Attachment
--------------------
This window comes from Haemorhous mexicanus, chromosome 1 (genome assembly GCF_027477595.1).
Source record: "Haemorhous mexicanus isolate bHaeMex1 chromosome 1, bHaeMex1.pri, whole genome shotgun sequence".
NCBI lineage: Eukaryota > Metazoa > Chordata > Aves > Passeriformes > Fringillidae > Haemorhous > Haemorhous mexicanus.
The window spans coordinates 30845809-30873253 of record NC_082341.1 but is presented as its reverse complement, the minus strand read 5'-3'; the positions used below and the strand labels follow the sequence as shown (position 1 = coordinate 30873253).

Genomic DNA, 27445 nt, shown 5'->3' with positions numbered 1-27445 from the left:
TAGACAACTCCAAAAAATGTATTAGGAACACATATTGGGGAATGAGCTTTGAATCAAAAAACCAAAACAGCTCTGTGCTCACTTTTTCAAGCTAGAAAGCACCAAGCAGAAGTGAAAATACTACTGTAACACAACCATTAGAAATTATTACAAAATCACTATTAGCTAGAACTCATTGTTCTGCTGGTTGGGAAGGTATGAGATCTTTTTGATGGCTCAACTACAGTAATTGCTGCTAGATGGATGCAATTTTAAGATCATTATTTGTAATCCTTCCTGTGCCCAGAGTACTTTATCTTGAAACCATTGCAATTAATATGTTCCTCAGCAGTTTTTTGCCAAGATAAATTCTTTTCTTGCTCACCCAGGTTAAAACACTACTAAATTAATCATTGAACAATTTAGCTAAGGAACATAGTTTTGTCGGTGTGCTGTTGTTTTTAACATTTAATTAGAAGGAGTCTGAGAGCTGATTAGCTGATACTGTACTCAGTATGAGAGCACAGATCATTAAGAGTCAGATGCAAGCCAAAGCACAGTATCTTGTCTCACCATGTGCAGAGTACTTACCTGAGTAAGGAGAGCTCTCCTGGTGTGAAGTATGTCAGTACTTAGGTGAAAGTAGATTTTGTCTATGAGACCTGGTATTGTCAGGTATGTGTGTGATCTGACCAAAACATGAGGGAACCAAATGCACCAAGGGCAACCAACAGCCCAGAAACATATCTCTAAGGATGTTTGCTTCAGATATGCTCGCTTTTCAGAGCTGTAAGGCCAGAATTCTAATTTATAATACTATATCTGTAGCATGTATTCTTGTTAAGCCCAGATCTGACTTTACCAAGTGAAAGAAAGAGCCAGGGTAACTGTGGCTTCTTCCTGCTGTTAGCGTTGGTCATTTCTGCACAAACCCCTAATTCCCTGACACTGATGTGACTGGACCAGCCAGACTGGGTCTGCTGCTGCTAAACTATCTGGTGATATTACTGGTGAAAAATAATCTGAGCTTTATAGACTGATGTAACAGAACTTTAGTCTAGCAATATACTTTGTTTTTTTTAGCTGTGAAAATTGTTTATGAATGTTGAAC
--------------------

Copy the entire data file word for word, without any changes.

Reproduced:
This window comes from Haemorhous mexicanus, chromosome 1 (genome assembly GCF_027477595.1).
Source record: "Haemorhous mexicanus isolate bHaeMex1 chromosome 1, bHaeMex1.pri, whole genome shotgun sequence".
NCBI lineage: Eukaryota > Metazoa > Chordata > Aves > Passeriformes > Fringillidae > Haemorhous > Haemorhous mexicanus.
The window spans coordinates 30845809-30873253 of record NC_082341.1 but is presented as its reverse complement, the minus strand read 5'-3'; the positions used below and the strand labels follow the sequence as shown (position 1 = coordinate 30873253).

Genomic DNA, 27445 nt, shown 5'->3' with positions numbered 1-27445 from the left:
TAGACAACTCCAAAAAATGTATTAGGAACACATATTGGGGAATGAGCTTTGAATCAAAAAACCAAAACAGCTCTGTGCTCACTTTTTCAAGCTAGAAAGCACCAAGCAGAAGTGAAAATACTACTGTAACACAACCATTAGAAATTATTACAAAATCACTATTAGCTAGAACTCATTGTTCTGCTGGTTGGGAAGGTATGAGATCTTTTTGATGGCTCAACTACAGTAATTGCTGCTAGATGGATGCAATTTTAAGATCATTATTTGTAATCCTTCCTGTGCCCAGAGTACTTTATCTTGAAACCATTGCAATTAATATGTTCCTCAGCAGTTTTTTGCCAAGATAAATTCTTTTCTTGCTCACCCAGGTTAAAACACTACTAAATTAATCATTGAACAATTTAGCTAAGGAACATAGTTTTGTCGGTGTGCTGTTGTTTTTAACATTTAATTAGAAGGAGTCTGAGAGCTGATTAGCTGATACTGTACTCAGTATGAGAGCACAGATCATTAAGAGTCAGATGCAAGCCAAAGCACAGTATCTTGTCTCACCATGTGCAGAGTACTTACCTGAGTAAGGAGAGCTCTCCTGGTGTGAAGTATGTCAGTACTTAGGTGAAAGTAGATTTTGTCTATGAGACCTGGTATTGTCAGGTATGTGTGTGATCTGACCAAAACATGAGGGAACCAAATGCACCAAGGGCAACCAACAGCCCAGAAACATATCTCTAAGGATGTTTGCTTCAGATATGCTCGCTTTTCAGAGCTGTAAGGCCAGAATTCTAATTTATAATACTATATCTGTAGCATGTATTCTTGTTAAGCCCAGATCTGACTTTACCAAGTGAAAGAAAGAGCCAGGGTAACTGTGGCTTCTTCCTGCTGTTAGCGTTGGTCATTTCTGCACAAACCCCTAATTCCCTGACACTGATGTGACTGGACCAGCCAGACTGGGTCTGCTGCTGCTAAACTATCTGGTGATATTACTGGTGAAAAATAATCTGAGCTTTATAGACTGATGTAACAGAACTTTAGTCTAGCAATATACTTTGTTTTTTTTAGCTGTGAAAATTGTTTATGAATGTTGAAC